With summer in full swing, there has been lots to enjoy on the local patch including a fantastic array of plants and insects.
A quick account of a fruitful few days spend admiring orchids in Newcastle, featuring Bee Orchids, helleborines and more!
Not only are brownfield sites phenomenal for wildlife but offer a rare look at what would happen if nature was permitted to reclaim larger tracts of our towns and cities.
Bee Orchids (Ophrys apifera) are like hen’s teeth in the North East. Sure, they’re fairly reliable at a few more calcareous sites in the near area (Silverlink, in particular) but by large, pop up sporadically in odd places. In any given year, I tend to only encounter a few away from my usual haunts –Continue reading “Bee Orchids at B&Q”
Few wildflowers capture the imagination quite like our orchids. They’re beautiful, of course, but also sufficiently scarce to provide a little jolt of excitement whenever you happen across one. They are also the only group of plants – to the best of my knowledge – that manages to unite all natural history enthusiasts, whether theyContinue reading “Chasing Urban Orchids”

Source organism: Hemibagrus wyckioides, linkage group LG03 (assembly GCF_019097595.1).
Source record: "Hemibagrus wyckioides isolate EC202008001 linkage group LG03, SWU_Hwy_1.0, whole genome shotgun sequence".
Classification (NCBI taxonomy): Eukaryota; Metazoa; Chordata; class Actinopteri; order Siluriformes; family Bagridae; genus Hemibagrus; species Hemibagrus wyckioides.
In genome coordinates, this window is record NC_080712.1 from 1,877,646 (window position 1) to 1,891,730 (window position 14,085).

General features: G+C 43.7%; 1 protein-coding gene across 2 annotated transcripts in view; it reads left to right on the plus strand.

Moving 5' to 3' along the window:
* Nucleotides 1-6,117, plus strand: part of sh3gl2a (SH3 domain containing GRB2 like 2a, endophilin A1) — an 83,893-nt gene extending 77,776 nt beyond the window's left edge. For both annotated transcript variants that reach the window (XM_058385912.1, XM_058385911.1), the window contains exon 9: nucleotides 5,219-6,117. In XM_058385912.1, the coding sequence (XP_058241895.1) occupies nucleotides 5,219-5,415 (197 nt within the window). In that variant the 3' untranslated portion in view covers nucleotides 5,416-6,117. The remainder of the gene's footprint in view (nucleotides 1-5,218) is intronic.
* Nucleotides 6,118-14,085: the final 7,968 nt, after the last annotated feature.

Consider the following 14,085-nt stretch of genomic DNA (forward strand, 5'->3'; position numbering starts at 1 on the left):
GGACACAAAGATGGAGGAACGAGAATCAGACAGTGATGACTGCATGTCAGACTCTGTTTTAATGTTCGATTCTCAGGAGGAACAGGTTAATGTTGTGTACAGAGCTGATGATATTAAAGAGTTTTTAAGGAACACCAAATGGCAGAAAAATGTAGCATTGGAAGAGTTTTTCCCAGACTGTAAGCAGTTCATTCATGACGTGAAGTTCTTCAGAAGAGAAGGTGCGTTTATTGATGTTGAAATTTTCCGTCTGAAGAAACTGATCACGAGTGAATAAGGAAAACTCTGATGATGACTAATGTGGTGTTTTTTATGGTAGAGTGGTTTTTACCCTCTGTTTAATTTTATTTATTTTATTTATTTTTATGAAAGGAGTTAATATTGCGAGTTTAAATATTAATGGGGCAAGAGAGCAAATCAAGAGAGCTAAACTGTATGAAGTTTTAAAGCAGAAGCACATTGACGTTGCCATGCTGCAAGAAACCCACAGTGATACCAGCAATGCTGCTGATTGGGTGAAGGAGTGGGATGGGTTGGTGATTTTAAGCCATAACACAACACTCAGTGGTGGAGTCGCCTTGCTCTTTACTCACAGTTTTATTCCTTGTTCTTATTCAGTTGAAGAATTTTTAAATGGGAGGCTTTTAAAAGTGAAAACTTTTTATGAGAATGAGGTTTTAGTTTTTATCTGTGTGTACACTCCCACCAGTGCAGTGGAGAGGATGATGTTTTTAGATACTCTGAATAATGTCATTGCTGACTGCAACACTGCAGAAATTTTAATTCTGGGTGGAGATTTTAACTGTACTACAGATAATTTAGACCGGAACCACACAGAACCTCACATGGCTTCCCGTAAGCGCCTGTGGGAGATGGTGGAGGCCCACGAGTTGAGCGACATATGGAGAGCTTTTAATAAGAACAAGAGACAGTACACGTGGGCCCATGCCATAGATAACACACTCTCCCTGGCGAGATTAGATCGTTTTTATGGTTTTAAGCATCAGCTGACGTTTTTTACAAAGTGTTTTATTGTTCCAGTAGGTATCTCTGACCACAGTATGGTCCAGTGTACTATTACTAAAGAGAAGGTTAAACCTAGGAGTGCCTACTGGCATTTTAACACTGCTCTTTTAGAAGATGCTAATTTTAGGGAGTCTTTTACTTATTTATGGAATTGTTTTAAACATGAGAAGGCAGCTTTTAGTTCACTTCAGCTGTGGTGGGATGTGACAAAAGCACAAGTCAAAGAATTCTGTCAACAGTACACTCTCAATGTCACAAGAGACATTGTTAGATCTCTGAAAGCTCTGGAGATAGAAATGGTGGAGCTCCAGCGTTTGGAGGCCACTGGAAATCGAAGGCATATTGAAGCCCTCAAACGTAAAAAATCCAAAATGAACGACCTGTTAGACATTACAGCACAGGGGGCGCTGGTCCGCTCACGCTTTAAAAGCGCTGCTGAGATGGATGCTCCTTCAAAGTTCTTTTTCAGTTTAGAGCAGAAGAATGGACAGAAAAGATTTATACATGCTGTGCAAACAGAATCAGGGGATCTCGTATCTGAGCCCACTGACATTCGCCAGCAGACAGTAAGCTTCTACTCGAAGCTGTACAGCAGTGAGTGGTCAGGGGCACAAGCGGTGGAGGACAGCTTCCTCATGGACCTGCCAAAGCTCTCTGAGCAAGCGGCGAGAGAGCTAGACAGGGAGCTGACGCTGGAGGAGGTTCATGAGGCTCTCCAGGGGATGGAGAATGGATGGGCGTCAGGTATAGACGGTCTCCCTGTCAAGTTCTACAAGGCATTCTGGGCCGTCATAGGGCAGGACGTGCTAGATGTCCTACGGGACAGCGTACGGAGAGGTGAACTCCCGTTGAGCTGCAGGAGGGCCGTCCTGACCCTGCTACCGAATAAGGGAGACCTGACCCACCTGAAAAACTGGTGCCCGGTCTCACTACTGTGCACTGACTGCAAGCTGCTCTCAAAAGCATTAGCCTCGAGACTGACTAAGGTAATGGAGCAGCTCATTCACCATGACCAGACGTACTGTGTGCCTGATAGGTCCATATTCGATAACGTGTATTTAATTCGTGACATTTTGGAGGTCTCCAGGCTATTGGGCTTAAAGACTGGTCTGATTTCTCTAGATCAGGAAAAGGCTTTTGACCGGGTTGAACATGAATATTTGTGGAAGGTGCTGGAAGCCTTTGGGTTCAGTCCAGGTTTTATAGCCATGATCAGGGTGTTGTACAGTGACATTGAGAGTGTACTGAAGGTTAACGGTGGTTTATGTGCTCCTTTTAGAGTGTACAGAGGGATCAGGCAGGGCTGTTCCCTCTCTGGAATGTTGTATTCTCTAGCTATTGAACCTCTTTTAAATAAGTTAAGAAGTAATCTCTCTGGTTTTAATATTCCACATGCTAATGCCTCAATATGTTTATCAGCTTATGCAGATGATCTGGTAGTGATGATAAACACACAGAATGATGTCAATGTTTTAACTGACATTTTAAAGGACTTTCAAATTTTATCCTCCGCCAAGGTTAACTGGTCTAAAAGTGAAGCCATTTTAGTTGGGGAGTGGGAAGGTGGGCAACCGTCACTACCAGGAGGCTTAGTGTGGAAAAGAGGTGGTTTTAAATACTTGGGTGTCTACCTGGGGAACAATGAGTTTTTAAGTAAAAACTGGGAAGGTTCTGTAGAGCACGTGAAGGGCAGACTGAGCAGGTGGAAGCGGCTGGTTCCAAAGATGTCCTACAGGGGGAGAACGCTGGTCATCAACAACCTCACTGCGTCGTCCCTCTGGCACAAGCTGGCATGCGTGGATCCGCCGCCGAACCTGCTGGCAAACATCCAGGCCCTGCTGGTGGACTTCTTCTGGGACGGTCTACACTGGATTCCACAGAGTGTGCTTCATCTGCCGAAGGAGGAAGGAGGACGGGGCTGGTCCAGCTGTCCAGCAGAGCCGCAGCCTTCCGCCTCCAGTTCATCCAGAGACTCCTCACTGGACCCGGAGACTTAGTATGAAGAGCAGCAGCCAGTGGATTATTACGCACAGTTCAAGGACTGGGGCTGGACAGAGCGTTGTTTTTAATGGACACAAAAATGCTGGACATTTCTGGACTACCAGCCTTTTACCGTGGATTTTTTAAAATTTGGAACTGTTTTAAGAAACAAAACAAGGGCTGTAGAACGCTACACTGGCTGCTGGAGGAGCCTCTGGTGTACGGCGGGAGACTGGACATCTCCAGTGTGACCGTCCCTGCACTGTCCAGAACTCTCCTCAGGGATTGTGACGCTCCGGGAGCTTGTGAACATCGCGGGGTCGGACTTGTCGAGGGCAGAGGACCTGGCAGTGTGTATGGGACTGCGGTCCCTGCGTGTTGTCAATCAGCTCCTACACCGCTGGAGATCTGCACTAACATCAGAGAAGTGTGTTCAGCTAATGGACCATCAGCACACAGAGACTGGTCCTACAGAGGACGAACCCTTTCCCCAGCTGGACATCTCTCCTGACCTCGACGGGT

Orchids capture the popular imagination to a far greater extent than any other group of plants. Indeed, birders, entomologists, mammal-watchers – those who would never, under normal circumstances, label themselves a botanist – often find themselves weak and the knees and enraptured by their blooms. Perhaps this is due to visual appeal – orchids areContinue reading “On the hunt for orchids”
For me, the Bee Orchid (Ophrys apifera) has always been somewhat of an enigma: a species I frequently encounter on TV, on social media and on the blogs of other naturalists yet never in the flesh. This petite yet flamboyant bloom, famed for its status as one of nature’s great mimics, eluding me at everyContinue reading “The beauty of Bee Orchids”